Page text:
(8) In a joint letter dated January 17, 1989, co-signed by the Governor of Puerto Rico in his capacity as president of one of Puerto Rico's principal political parties and the presidents of the two other principal political parties of Puerto Rico, the United States was formally advised that ". . . the People of Puerto Rico wish to be consulted as to their preference with regards to their ultimate political status", and the joint letter stated ". . . that since Puerto Rico came under the sovereignty of the United States of America through the Treaty of Paris in 1898, the People of Puerto Rico have not been formally consulted by the United States of America as to their choice of their ultimate political status".
(9) In the 1989 State of the Union Message, President George Bush urged the Congress to take the necessary steps to authorize a federally recognized process allowing the people of Puerto Rico, for the first time since the Treaty of Paris entered into force, to freely express their wishes regarding their future political status in a congressionally recognized referendum, a step in the process of self-determination which the Congress has yet to authorize.
(10) On November 14, 1993, the Government of Puerto Rico conducted a plebiscite initiated under local law on Puerto Rico's political status. In that vote none of the three status propositions received a majority of the votes cast. The results of that vote were: 48.6 percent for a commonwealth option, 46.3 percent statehood, and 4.4 percent independence.
(11) In a letter dated December 2, 1994, President William Jefferson Clinton informed leaders in Congress that an Executive Branch Interagency Working Group on Puerto Rico had been organized to coordinate the review, development, and implementation of executive branch policy concerning issues affecting Puerto Rico, including the November 1993 plebiscite.
(12) Under the Territorial Clause of the Constitution, Congress has the authority and responsibility to determine Federal policy and clarify status issues in order to resolve the issue of Puerto Rico's final status.
(13) On January 23, 1997, the Puerto Rico Legislature enacted Concurrent Resolution 2, which requested the 105th Congress ". . . to respond to the democratic aspirations of the American citizens of Puerto Rico" by approving legislation authorizing ". . . a plebiscite sponsored by the Federal Government, to be held no later than 1998".
(14) Nearly 4,000,000 United States citizens live in the islands of Puerto Rico, which have been under United States sovereignty and within the United States customs territory for almost 100 years, making Puerto Rico the oldest, largest, and most populous United States island territory at the southeasternmost boundary of our Nation, located astride the strategic shipping lanes of the Atlantic Ocean and Caribbean Sea.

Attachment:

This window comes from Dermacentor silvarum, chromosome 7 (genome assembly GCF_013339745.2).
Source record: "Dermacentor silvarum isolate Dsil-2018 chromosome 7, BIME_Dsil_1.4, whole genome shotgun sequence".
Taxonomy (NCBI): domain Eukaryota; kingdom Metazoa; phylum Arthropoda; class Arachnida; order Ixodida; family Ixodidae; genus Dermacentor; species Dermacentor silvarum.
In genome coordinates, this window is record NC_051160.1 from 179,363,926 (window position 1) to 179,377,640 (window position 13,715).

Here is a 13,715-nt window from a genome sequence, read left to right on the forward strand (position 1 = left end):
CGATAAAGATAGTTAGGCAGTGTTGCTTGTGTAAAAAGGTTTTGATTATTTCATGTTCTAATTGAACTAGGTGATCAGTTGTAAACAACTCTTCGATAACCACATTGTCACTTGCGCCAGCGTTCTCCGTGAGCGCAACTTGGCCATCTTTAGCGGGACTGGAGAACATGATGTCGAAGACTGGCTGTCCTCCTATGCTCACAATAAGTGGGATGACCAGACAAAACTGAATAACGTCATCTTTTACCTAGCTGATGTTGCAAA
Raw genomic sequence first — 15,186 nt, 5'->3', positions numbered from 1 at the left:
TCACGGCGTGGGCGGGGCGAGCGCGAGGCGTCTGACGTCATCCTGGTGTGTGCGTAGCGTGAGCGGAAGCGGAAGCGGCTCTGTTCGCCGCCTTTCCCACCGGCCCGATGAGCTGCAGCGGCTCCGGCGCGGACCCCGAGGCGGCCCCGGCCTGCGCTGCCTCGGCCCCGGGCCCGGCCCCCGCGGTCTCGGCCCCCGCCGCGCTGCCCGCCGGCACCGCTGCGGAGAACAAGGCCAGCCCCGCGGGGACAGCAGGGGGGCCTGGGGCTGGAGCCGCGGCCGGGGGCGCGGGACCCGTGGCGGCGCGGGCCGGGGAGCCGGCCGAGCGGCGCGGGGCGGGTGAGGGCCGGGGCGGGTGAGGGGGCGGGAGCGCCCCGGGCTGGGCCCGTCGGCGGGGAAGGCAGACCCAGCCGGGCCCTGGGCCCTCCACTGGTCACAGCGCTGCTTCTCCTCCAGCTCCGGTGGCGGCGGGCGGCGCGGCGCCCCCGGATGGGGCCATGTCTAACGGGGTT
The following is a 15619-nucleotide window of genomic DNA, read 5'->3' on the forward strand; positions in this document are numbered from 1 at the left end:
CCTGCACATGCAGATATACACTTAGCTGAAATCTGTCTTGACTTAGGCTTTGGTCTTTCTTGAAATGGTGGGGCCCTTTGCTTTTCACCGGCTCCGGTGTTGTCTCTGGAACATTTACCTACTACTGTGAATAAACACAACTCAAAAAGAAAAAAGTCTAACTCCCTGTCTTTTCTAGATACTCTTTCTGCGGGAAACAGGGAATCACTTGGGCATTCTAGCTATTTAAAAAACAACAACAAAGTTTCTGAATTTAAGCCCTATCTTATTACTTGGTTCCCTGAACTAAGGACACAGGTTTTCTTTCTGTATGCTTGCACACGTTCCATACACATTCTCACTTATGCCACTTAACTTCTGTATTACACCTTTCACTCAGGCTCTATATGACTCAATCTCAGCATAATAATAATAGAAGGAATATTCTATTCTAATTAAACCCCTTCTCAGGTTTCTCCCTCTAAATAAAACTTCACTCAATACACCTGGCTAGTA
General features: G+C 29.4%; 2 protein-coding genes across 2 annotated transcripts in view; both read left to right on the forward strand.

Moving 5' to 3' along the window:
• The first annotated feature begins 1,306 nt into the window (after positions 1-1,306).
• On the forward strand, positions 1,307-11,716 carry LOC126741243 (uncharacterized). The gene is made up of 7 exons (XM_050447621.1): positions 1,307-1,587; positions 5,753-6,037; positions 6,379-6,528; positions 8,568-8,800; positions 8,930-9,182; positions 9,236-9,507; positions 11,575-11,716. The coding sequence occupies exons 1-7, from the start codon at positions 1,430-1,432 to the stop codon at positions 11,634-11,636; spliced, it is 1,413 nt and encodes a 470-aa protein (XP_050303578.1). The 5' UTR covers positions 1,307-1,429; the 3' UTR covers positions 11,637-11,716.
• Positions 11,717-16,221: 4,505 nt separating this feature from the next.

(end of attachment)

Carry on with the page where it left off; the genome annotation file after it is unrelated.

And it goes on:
(15) Full self-government for Puerto Rico is attainable only through establishment of a political status which is based on either separate Puerto Rican sovereignty and nationality or full and equal United States nationality and citizenship through membership in the Union and under which Puerto Rico is no longer an unincorporated territory subject to the plenary authority of Congress arising from the Territorial Clause.
SEC. 3. POLICY.
(a) CONGRESSIONAL COMMITMENT.—In recognition of the significant level of local self-government which has been attained by Puerto Rico, and the responsibility of the Federal Government to enable the people of the territory to freely express their wishes regarding political status and achieve full self-government, this Act is adopted with a commitment to encourage the development and implementation of procedures through which the permanent political status of the people of Puerto Rico can be determined.
(b) LANGUAGE.—English shall be the common language of mutual understanding in the United States, and shall apply in all of the States duly and freely admitted to the Union. The Congress recognizes that at the present time, Spanish and English are the joint official languages of Puerto Rico, and have been for nearly 100 years; that English is the official language of Federal courts in Puerto Rico; that the ability to speak English is a requirement for Federal jury services; yet Spanish rather than English is currently the predominant language used by the majority of the people of Puerto Rico; and that Congress has the authority to expand existing English language requirements in the Commonwealth of Puerto Rico. In the event that the referenda held under this Act result in approval of sovereignty leading to Statehood, it is anticipated that upon accession to Statehood, English language requirements of the Federal Government shall apply in Puerto Rico to the same extent as Federal law requires throughout the United States. Congress also recognizes the significant advantage that proficiency in Spanish as well as English has bestowed on the people of Puerto Rico, and further that this will serve the best interests of both Puerto Rico and the rest of the United States in our mutual dealings in the Caribbean, Latin America, and throughout the Spanish-speaking world.
SEC. 4. PROCESS FOR PUERTO RICAN FULL
SELF-GOVERNMENT, INCLUDING THE INITIAL
DECISION STAGE, TRANSITION STAGE, AND
(a) INITIAL DECISION STAGE.—A referendum on Puerto Rico's political status is authorized to be held not later than December 31, 1998. The referendum shall be held pursuant to this Act and in accordance with the applicable provisions of Puerto Rico's electoral law and other relevant statutes consistent with this Act. Approval of a status option must be by a majority of the valid votes cast. The referendum shall be on the approval of 1 of the 3 options presented on the ballot as follows: